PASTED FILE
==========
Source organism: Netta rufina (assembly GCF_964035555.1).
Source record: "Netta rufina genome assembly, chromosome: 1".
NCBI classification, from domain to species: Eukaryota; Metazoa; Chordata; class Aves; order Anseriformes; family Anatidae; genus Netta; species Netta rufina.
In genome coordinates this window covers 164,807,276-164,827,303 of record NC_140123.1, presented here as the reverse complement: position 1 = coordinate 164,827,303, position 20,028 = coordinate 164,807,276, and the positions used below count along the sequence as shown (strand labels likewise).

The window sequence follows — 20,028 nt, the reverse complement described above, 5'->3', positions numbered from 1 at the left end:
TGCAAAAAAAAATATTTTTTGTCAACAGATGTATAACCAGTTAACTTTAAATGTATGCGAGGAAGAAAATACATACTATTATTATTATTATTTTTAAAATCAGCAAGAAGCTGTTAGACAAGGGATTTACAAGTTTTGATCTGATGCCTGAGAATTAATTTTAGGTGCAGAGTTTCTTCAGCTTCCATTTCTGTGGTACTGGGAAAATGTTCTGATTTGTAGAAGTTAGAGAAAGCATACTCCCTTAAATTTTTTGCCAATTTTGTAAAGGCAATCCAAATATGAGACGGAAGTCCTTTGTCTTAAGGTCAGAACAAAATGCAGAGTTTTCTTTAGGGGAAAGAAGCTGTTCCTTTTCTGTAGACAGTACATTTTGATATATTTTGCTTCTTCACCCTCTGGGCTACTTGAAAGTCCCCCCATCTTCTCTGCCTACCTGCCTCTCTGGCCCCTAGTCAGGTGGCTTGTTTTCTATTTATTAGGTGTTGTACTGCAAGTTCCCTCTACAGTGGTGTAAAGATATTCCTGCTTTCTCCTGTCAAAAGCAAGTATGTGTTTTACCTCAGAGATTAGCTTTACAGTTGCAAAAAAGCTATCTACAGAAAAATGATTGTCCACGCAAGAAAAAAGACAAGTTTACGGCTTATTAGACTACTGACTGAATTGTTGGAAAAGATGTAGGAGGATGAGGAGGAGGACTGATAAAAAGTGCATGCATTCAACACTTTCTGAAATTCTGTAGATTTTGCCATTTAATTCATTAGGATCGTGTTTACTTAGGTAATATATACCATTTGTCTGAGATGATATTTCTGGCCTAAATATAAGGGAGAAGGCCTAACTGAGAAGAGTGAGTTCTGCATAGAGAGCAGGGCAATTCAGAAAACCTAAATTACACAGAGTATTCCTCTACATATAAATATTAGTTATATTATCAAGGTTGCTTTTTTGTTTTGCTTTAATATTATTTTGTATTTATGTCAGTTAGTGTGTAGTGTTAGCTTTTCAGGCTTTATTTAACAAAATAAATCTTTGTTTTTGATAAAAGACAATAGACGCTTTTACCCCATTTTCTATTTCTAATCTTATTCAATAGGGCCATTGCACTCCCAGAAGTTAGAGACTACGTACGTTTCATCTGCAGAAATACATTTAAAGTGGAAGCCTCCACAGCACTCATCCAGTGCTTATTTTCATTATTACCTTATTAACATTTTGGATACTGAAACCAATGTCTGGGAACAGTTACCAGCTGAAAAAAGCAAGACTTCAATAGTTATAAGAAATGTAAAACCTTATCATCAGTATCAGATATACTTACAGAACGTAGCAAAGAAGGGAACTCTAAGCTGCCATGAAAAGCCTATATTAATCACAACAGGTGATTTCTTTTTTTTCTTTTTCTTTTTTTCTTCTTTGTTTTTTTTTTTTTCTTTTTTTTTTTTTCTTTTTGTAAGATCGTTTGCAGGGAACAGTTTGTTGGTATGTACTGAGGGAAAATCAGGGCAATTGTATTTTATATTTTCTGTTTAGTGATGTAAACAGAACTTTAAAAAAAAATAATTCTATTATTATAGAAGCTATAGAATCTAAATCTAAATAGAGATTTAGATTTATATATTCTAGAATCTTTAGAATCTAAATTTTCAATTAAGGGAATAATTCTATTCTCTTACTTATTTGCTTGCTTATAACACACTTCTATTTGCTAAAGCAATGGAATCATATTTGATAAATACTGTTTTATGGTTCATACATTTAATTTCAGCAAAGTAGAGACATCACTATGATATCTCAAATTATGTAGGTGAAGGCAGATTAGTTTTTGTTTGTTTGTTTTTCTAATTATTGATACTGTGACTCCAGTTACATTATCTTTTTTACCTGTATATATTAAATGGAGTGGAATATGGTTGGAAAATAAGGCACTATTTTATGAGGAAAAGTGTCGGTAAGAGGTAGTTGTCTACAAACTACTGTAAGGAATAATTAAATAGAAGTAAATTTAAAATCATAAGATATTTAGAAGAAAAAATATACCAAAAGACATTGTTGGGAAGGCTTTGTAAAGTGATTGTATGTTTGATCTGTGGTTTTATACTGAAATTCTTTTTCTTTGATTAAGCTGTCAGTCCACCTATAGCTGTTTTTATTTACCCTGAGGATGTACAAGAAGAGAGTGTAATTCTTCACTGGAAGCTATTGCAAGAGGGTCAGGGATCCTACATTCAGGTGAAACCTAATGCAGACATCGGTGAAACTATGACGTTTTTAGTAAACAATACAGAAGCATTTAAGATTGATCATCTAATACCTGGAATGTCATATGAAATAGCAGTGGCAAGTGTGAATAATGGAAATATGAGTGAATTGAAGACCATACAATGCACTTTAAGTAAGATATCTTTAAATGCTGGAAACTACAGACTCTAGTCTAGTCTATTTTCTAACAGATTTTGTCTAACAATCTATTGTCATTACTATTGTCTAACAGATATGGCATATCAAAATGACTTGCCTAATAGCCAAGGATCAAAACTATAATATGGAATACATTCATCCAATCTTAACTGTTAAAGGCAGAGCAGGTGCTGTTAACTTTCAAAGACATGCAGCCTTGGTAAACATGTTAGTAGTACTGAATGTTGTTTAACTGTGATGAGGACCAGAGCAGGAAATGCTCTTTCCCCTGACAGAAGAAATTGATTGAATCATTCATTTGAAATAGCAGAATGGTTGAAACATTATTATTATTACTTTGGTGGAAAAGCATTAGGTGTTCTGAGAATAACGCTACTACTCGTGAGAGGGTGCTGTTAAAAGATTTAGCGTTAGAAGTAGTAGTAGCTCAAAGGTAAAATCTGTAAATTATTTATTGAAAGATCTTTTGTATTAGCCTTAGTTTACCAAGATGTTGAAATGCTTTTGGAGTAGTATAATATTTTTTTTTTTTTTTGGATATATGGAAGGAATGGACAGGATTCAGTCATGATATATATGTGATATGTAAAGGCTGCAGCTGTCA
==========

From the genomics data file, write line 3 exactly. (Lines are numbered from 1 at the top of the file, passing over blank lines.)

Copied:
NCBI classification, from domain to species: Eukaryota; Metazoa; Chordata; class Aves; order Anseriformes; family Anatidae; genus Netta; species Netta rufina.